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12 terms

Protein Metabolism

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Conditional Amino Acids
Can make from essential amino acids (Ex: tyr/phe)
Acquired Amino Acids
Become essential based on disease (Ex: PKU - tyr becomes essential b/c you can't make it from phe)
What is trypsin's role in protein digestion?
Trypsin activates almost all other proteases in intestine along w/ digesting protein itself. When no protein is left trypsin binds to intestine receptors to tell pancreas to stop releasing enzymes.
Where are amino acids absorbed?
Mostly proximal jejunum
How are macropeptides absorbed?
Transcellular: Via endosome through one side of the cell and out the other
Paracellular: Through tight junctions between cells
What are BCAA used for?
Taken up into muscle to be used for the creation of new protein or to be catabolized into energy
Where does the liver get its energy from?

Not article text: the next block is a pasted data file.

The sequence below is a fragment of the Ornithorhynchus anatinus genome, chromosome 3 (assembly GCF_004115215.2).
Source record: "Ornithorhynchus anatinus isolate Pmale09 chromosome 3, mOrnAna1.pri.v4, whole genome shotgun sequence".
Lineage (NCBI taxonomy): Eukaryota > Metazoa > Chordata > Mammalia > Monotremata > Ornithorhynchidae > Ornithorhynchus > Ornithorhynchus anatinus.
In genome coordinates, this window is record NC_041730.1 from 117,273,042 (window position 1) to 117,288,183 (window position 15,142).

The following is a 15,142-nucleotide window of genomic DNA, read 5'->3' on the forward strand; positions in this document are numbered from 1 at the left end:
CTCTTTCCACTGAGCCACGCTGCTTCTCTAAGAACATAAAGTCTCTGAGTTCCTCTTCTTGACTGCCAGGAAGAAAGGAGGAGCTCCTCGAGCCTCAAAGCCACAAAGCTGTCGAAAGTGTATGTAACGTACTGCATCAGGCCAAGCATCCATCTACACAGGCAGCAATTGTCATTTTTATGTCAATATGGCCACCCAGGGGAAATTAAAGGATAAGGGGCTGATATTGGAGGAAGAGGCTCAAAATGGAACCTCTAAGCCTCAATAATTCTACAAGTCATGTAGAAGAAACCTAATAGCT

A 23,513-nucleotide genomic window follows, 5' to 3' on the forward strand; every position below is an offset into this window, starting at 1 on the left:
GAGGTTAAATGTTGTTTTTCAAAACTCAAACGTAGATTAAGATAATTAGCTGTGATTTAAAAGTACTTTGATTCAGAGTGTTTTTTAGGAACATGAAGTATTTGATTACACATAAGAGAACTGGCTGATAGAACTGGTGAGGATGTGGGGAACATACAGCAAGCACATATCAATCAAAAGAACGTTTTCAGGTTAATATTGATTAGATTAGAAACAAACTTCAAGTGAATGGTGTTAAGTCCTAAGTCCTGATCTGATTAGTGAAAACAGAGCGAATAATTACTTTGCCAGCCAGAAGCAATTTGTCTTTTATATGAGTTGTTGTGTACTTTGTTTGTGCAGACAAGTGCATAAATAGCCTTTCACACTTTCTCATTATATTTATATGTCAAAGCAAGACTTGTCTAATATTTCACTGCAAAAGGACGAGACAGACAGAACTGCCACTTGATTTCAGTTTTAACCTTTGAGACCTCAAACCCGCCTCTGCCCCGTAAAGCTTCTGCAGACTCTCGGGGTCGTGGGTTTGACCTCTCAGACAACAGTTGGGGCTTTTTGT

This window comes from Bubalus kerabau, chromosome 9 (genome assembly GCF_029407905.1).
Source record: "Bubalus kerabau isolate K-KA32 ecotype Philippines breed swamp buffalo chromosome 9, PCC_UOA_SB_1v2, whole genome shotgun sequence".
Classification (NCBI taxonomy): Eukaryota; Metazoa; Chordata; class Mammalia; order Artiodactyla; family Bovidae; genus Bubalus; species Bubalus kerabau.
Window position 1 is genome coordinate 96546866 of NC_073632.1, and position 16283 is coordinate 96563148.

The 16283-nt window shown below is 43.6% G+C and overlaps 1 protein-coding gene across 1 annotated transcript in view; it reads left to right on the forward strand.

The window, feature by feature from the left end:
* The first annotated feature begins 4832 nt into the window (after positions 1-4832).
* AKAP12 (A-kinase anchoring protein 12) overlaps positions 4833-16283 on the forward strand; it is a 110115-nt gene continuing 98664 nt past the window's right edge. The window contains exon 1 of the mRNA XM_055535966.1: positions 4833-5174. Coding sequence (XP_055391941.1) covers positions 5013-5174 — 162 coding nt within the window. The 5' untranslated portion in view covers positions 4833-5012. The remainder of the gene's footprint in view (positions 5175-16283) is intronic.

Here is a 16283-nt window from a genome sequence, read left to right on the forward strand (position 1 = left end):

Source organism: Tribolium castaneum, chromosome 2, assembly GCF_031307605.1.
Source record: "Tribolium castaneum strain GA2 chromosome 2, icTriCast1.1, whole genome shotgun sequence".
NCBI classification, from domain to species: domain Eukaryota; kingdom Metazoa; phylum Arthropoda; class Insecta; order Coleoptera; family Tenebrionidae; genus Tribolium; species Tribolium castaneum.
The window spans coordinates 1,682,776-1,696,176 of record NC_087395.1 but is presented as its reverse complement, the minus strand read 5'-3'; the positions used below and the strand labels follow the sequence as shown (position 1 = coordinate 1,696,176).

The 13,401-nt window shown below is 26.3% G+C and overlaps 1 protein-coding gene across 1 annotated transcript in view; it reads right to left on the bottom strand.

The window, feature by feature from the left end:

Oxidative deamination; half from a.a. catabolism
Transamination
Moving amino groups between compounds
Oxidative Deamination
Amino group removed and eventually attached to alpha-KG to glutamine acid and produces NADH
Albumin Roles
1) Transports stuff in blood
2) Oncotic pressure
What is glutamine used for?
Most abundant a.a. released between meals when muscle catabolism of BCAA is increased; used as fuel source for mucosal cells, leukocytes, and macrophages; in normal conditions it is used as energy
Factors that increase Gout
1) Alcohol 2) Fructose 3) High purine intake